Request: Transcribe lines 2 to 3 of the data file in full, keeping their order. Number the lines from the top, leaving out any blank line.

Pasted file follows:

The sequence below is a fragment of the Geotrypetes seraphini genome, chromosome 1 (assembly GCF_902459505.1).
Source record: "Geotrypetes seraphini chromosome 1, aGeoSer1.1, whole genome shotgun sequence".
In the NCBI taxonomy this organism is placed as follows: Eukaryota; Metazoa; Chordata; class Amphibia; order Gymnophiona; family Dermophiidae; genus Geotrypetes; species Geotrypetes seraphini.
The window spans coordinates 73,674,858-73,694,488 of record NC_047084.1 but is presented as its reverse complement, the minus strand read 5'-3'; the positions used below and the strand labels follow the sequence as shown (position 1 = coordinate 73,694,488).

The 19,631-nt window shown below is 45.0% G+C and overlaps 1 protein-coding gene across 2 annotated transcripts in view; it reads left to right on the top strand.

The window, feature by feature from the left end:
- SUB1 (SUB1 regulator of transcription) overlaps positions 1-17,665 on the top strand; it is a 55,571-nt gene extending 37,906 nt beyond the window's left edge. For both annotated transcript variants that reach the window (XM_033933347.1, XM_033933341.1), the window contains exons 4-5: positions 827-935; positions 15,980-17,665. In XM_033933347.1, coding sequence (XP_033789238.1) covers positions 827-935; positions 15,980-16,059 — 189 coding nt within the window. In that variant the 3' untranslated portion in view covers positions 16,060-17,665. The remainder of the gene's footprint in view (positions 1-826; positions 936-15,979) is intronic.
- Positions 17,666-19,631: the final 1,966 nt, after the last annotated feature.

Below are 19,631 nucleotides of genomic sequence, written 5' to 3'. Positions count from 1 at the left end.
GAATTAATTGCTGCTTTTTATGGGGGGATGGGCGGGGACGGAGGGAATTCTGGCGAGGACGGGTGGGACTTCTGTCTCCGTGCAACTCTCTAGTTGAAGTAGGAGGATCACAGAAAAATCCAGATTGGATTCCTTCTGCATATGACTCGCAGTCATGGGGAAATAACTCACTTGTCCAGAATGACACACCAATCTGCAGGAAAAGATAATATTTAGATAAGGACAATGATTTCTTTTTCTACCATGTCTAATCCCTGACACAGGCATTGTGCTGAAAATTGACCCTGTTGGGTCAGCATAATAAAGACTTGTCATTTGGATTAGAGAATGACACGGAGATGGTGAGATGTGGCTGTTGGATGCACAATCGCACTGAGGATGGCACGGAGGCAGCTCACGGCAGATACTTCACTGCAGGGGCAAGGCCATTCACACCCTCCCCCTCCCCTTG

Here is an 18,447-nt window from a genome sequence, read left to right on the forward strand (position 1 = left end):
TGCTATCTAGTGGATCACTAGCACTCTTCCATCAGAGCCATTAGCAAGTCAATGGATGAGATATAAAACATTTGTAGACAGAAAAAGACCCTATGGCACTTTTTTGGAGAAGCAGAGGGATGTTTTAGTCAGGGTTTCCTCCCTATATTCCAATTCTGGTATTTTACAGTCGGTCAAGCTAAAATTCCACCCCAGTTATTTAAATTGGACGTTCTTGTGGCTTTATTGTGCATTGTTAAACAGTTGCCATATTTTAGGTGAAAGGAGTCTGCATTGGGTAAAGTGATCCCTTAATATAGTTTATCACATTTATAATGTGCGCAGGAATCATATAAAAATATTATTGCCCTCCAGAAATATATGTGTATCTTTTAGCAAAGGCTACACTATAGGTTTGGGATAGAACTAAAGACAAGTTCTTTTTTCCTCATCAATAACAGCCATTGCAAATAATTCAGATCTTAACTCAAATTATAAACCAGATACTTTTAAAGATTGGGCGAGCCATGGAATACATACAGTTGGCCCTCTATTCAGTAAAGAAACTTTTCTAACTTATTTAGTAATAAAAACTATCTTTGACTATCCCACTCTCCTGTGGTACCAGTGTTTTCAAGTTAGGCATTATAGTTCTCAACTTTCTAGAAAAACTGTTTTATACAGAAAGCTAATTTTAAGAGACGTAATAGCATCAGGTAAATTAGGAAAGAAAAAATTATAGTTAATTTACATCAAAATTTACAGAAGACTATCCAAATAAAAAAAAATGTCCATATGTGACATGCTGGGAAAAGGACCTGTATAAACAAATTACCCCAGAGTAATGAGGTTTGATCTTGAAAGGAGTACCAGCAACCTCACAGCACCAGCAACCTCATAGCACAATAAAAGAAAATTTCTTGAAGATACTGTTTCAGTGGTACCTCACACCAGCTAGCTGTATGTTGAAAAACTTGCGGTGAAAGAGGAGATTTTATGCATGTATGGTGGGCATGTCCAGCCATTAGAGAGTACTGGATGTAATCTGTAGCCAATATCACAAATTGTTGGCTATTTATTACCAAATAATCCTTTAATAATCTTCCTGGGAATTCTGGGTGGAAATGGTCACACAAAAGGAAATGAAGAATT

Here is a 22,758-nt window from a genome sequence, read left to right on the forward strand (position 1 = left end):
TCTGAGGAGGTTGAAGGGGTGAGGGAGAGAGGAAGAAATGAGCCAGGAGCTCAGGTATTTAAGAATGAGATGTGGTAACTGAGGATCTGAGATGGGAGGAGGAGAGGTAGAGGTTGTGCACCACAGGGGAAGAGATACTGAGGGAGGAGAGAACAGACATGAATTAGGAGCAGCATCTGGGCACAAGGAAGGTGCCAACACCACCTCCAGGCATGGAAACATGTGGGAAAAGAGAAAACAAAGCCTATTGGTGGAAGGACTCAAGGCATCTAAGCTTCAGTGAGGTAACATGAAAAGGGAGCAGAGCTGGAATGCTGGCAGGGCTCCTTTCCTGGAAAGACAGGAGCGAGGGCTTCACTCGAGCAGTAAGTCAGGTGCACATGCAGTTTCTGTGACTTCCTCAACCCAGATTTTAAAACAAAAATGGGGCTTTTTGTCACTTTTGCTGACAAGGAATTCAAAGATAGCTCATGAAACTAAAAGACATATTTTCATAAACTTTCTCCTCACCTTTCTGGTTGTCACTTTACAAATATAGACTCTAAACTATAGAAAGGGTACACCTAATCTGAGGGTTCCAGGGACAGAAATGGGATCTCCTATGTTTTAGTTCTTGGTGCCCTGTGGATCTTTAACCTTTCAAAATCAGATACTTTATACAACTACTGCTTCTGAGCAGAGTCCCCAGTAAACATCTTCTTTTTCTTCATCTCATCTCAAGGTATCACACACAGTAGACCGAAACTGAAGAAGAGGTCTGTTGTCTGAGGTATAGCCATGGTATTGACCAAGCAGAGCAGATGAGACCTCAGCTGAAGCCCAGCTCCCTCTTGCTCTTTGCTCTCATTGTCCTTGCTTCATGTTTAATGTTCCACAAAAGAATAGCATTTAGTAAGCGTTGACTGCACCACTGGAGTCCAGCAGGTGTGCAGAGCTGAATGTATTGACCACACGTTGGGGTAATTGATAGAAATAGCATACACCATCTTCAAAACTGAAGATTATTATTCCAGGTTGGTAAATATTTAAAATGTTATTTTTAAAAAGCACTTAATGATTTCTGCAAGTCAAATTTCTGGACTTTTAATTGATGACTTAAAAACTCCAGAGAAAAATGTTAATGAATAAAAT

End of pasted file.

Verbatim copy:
Source record: "Geotrypetes seraphini chromosome 1, aGeoSer1.1, whole genome shotgun sequence".
In the NCBI taxonomy this organism is placed as follows: Eukaryota; Metazoa; Chordata; class Amphibia; order Gymnophiona; family Dermophiidae; genus Geotrypetes; species Geotrypetes seraphini.